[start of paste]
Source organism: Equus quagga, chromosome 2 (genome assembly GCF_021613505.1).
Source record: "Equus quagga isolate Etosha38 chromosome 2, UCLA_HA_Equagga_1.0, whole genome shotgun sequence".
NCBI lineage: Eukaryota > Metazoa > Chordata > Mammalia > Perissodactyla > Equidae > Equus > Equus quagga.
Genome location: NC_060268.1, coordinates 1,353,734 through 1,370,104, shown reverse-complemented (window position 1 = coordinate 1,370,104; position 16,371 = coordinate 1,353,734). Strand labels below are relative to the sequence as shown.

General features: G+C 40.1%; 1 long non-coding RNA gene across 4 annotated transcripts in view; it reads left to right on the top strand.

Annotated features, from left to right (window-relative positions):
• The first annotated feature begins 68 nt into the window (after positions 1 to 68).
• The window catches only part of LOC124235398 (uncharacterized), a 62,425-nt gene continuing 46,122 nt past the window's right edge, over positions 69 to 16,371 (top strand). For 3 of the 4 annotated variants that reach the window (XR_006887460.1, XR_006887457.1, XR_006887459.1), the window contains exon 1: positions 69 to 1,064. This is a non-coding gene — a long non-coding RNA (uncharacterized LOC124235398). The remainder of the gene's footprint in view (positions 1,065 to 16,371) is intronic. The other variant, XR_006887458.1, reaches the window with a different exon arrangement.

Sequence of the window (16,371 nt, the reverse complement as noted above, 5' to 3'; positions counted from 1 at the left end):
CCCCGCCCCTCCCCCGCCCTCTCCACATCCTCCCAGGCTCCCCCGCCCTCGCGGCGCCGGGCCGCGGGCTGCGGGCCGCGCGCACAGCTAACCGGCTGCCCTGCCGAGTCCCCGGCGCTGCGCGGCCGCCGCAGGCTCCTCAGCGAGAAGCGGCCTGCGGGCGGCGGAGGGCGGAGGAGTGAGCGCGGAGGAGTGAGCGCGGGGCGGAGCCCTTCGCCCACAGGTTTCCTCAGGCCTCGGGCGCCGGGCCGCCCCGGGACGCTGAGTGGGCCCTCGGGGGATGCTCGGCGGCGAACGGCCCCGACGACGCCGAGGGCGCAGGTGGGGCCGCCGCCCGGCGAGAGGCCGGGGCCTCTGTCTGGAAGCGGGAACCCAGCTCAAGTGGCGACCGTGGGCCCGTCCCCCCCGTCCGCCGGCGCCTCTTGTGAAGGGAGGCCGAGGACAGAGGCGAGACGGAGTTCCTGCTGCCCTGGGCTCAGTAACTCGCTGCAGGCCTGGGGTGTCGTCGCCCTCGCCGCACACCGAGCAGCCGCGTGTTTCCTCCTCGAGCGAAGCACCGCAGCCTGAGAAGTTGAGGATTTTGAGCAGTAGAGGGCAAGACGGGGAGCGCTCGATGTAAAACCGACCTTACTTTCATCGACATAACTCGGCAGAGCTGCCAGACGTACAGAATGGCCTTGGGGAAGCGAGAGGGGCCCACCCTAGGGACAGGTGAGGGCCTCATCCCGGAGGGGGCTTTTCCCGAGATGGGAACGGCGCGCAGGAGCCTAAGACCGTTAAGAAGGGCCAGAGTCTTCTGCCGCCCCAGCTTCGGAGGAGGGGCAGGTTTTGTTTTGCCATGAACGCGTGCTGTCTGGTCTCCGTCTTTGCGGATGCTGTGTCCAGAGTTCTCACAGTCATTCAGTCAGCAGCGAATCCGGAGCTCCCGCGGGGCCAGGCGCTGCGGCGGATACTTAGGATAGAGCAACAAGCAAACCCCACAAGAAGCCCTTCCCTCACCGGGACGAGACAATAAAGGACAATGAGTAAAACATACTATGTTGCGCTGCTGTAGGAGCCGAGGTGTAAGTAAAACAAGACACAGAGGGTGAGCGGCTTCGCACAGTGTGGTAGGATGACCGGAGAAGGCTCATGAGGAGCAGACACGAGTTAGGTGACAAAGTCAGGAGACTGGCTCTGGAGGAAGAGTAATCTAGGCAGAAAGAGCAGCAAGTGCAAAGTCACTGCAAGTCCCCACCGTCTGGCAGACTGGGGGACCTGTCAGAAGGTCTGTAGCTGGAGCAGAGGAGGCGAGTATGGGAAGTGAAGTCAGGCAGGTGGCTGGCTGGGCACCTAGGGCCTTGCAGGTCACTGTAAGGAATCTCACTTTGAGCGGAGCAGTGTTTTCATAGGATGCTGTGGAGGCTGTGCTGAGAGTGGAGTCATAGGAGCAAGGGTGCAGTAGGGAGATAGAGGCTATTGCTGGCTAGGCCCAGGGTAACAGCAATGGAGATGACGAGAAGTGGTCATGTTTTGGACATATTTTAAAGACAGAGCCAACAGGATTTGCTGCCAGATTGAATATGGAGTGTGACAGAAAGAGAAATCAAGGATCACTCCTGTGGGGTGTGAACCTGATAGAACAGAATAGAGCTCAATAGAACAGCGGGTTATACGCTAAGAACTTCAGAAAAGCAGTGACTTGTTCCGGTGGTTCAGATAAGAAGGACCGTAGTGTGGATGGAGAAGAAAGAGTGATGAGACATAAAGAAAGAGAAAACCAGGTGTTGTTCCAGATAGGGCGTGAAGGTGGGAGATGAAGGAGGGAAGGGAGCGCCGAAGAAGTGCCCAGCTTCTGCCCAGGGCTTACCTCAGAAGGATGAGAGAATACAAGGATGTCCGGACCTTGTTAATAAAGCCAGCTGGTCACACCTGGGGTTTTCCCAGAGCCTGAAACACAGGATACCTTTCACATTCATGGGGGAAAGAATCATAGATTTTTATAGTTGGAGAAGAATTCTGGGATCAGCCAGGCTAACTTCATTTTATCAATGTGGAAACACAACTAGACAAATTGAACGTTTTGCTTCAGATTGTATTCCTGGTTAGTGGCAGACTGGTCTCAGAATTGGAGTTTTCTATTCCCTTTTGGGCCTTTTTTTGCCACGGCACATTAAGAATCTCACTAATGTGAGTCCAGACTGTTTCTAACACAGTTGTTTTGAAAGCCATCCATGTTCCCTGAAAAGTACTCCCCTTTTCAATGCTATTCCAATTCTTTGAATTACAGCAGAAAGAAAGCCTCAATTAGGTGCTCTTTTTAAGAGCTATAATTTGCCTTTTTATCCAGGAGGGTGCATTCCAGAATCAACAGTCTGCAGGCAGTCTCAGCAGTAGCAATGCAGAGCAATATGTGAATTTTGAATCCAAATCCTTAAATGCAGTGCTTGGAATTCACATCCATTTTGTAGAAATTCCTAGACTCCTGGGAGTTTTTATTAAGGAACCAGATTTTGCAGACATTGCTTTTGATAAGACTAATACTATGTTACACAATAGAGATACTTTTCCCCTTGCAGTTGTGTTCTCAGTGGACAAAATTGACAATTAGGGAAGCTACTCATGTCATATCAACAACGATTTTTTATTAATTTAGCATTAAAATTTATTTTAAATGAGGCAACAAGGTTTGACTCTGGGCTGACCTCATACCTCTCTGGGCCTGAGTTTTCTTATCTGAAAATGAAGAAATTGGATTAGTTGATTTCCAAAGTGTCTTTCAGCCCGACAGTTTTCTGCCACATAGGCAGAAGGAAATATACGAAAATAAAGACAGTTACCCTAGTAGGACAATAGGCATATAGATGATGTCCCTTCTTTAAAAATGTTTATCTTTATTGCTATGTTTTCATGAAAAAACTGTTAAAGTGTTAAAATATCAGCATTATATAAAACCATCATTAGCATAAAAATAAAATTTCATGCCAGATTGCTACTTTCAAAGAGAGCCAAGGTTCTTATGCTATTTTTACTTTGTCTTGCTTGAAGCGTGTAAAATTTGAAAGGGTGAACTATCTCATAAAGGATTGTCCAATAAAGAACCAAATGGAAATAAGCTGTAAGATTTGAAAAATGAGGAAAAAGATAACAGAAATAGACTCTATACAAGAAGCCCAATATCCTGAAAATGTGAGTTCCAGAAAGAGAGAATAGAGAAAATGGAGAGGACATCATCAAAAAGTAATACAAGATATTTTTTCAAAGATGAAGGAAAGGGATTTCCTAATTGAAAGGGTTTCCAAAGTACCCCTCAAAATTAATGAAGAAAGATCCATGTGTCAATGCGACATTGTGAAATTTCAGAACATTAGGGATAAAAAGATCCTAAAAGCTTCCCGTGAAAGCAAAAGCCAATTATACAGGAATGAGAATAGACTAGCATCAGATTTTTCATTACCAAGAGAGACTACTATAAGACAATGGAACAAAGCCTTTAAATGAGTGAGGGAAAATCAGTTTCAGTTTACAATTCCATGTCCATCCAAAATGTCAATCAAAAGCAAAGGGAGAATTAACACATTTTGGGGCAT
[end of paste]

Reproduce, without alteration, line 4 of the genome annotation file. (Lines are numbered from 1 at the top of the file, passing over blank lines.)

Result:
Genome location: NC_060268.1, coordinates 1,353,734 through 1,370,104, shown reverse-complemented (window position 1 = coordinate 1,370,104; position 16,371 = coordinate 1,353,734). Strand labels below are relative to the sequence as shown.